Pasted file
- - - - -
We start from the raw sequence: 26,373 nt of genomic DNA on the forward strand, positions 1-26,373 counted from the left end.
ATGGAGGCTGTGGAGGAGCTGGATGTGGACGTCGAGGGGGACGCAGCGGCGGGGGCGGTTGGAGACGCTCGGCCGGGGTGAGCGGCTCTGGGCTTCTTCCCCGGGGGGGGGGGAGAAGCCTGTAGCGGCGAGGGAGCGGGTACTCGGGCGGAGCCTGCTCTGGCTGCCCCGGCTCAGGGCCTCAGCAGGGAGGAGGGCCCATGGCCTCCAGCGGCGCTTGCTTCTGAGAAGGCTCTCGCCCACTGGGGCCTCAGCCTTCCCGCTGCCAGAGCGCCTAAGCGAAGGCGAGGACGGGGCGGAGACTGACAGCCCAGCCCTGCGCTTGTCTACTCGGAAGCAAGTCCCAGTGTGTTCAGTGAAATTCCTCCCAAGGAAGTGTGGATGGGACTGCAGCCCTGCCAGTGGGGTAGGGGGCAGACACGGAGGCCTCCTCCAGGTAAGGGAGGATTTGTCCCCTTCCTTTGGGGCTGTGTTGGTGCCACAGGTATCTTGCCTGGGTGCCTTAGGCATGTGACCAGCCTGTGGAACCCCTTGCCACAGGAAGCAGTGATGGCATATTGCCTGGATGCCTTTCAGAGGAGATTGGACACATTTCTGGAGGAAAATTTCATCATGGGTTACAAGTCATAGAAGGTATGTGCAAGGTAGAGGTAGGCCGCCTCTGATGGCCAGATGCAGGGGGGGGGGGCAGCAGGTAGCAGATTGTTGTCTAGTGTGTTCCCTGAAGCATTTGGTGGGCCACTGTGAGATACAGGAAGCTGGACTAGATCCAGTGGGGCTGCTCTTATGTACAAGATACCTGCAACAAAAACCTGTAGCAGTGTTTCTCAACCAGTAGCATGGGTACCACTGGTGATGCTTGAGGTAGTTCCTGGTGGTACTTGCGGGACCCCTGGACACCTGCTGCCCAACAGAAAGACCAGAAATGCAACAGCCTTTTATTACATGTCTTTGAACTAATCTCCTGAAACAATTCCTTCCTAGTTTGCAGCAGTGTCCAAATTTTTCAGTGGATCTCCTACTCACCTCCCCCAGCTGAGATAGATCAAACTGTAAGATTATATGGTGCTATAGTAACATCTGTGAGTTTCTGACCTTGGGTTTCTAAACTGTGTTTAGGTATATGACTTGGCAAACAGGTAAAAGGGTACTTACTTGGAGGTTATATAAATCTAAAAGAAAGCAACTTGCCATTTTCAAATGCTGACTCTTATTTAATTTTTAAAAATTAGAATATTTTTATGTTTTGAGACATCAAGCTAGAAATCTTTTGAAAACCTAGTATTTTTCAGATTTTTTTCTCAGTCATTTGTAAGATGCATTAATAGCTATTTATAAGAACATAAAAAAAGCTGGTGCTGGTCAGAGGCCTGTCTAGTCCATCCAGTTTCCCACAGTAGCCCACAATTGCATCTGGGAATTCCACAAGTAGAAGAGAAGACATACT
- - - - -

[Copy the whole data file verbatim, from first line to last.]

We start from the raw sequence: 26,373 nt of genomic DNA on the forward strand, positions 1-26,373 counted from the left end.
ATGGAGGCTGTGGAGGAGCTGGATGTGGACGTCGAGGGGGACGCAGCGGCGGGGGCGGTTGGAGACGCTCGGCCGGGGTGAGCGGCTCTGGGCTTCTTCCCCGGGGGGGGGGGAGAAGCCTGTAGCGGCGAGGGAGCGGGTACTCGGGCGGAGCCTGCTCTGGCTGCCCCGGCTCAGGGCCTCAGCAGGGAGGAGGGCCCATGGCCTCCAGCGGCGCTTGCTTCTGAGAAGGCTCTCGCCCACTGGGGCCTCAGCCTTCCCGCTGCCAGAGCGCCTAAGCGAAGGCGAGGACGGGGCGGAGACTGACAGCCCAGCCCTGCGCTTGTCTACTCGGAAGCAAGTCCCAGTGTGTTCAGTGAAATTCCTCCCAAGGAAGTGTGGATGGGACTGCAGCCCTGCCAGTGGGGTAGGGGGCAGACACGGAGGCCTCCTCCAGGTAAGGGAGGATTTGTCCCCTTCCTTTGGGGCTGTGTTGGTGCCACAGGTATCTTGCCTGGGTGCCTTAGGCATGTGACCAGCCTGTGGAACCCCTTGCCACAGGAAGCAGTGATGGCATATTGCCTGGATGCCTTTCAGAGGAGATTGGACACATTTCTGGAGGAAAATTTCATCATGGGTTACAAGTCATAGAAGGTATGTGCAAGGTAGAGGTAGGCCGCCTCTGATGGCCAGATGCAGGGGGGGGGGGCAGCAGGTAGCAGATTGTTGTCTAGTGTGTTCCCTGAAGCATTTGGTGGGCCACTGTGAGATACAGGAAGCTGGACTAGATCCAGTGGGGCTGCTCTTATGTACAAGATACCTGCAACAAAAACCTGTAGCAGTGTTTCTCAACCAGTAGCATGGGTACCACTGGTGATGCTTGAGGTAGTTCCTGGTGGTACTTGCGGGACCCCTGGACACCTGCTGCCCAACAGAAAGACCAGAAATGCAACAGCCTTTTATTACATGTCTTTGAACTAATCTCCTGAAACAATTCCTTCCTAGTTTGCAGCAGTGTCCAAATTTTTCAGTGGATCTCCTACTCACCTCCCCCAGCTGAGATAGATCAAACTGTAAGATTATATGGTGCTATAGTAACATCTGTGAGTTTCTGACCTTGGGTTTCTAAACTGTGTTTAGGTATATGACTTGGCAAACAGGTAAAAGGGTACTTACTTGGAGGTTATATAAATCTAAAAGAAAGCAACTTGCCATTTTCAAATGCTGACTCTTATTTAATTTTTAAAAATTAGAATATTTTTATGTTTTGAGACATCAAGCTAGAAATCTTTTGAAAACCTAGTATTTTTCAGATTTTTTTCTCAGTCATTTGTAAGATGCATTAATAGCTATTTATAAGAACATAAAAAAAGCTGGTGCTGGTCAGAGGCCTGTCTAGTCCATCCAGTTTCCCACAGTAGCCCACAATTGCATCTGGGAATTCCACAAGTAGAAGAGAAGACATACT